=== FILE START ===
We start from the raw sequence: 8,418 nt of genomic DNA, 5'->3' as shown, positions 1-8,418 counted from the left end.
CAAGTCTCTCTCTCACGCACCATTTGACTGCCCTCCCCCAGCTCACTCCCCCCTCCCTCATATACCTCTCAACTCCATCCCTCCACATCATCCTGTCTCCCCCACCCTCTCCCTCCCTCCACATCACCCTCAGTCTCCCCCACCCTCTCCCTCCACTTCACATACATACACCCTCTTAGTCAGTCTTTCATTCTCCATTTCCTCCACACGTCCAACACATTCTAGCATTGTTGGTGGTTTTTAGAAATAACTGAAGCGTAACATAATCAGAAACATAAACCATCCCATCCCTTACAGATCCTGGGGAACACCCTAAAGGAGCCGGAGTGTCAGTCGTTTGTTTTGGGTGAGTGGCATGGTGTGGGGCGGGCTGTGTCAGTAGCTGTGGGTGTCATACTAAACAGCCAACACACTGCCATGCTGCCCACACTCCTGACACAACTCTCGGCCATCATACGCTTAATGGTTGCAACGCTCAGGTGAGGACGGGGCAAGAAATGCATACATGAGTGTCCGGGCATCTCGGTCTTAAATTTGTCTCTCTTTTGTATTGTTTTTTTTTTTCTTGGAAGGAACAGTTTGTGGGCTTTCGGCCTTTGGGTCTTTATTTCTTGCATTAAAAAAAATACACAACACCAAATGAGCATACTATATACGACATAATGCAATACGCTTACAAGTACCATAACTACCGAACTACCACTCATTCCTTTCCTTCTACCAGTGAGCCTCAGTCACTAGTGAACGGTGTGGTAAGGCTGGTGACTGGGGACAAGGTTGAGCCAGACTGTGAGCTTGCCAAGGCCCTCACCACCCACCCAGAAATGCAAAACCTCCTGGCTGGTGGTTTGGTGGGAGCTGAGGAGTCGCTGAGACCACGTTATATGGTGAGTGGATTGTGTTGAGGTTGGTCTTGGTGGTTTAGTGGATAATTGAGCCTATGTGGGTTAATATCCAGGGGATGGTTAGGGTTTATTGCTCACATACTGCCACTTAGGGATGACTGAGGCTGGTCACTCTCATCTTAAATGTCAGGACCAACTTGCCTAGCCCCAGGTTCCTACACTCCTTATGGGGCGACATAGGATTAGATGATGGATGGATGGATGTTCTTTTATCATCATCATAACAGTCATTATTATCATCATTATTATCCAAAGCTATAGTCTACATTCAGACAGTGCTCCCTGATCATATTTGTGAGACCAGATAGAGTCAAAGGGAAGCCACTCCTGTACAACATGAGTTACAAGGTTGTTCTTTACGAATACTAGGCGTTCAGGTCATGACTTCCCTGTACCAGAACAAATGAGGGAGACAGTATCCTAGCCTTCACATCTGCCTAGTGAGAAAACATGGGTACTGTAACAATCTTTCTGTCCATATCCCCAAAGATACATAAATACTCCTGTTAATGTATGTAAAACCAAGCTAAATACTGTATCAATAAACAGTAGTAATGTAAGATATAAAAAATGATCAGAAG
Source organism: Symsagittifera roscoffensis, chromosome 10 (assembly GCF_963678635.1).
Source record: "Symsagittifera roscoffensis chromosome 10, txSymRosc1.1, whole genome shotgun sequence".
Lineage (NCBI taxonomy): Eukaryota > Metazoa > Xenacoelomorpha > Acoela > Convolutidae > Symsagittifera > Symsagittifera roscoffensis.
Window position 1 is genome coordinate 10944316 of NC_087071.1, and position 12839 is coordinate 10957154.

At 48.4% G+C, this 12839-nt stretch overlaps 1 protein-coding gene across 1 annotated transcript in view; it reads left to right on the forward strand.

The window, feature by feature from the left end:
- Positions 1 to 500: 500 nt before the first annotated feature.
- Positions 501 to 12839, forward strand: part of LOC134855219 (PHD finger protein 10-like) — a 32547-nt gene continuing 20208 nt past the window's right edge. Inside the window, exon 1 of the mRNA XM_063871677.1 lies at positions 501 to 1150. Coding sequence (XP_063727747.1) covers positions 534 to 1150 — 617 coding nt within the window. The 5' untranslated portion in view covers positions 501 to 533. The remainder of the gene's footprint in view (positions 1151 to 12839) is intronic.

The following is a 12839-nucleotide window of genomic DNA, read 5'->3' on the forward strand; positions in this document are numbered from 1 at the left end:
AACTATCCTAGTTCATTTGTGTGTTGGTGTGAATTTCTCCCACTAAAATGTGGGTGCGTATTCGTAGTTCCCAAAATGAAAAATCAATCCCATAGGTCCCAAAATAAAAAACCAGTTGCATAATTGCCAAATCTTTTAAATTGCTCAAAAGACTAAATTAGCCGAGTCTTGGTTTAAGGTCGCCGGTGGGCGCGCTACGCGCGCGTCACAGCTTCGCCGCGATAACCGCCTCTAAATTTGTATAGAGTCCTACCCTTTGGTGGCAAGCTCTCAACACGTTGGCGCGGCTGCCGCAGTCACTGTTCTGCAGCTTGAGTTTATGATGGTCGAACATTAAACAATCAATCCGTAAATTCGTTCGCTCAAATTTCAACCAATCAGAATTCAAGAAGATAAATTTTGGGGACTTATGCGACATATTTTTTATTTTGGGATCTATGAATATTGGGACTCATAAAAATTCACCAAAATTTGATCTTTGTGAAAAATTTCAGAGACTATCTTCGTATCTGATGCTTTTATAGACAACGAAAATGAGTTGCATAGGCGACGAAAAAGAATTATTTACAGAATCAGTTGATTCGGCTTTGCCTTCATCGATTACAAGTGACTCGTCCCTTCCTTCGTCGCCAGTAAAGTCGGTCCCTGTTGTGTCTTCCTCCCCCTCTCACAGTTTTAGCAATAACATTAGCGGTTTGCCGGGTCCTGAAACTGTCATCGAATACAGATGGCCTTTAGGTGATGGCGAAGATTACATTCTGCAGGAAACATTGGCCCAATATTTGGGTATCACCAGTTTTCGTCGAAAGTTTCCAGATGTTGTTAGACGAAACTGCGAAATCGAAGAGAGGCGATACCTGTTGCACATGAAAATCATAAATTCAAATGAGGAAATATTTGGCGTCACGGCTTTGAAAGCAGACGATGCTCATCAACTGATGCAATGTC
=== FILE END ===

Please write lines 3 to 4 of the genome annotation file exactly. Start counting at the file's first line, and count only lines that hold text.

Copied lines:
Source organism: Symsagittifera roscoffensis, chromosome 10 (assembly GCF_963678635.1).
Source record: "Symsagittifera roscoffensis chromosome 10, txSymRosc1.1, whole genome shotgun sequence".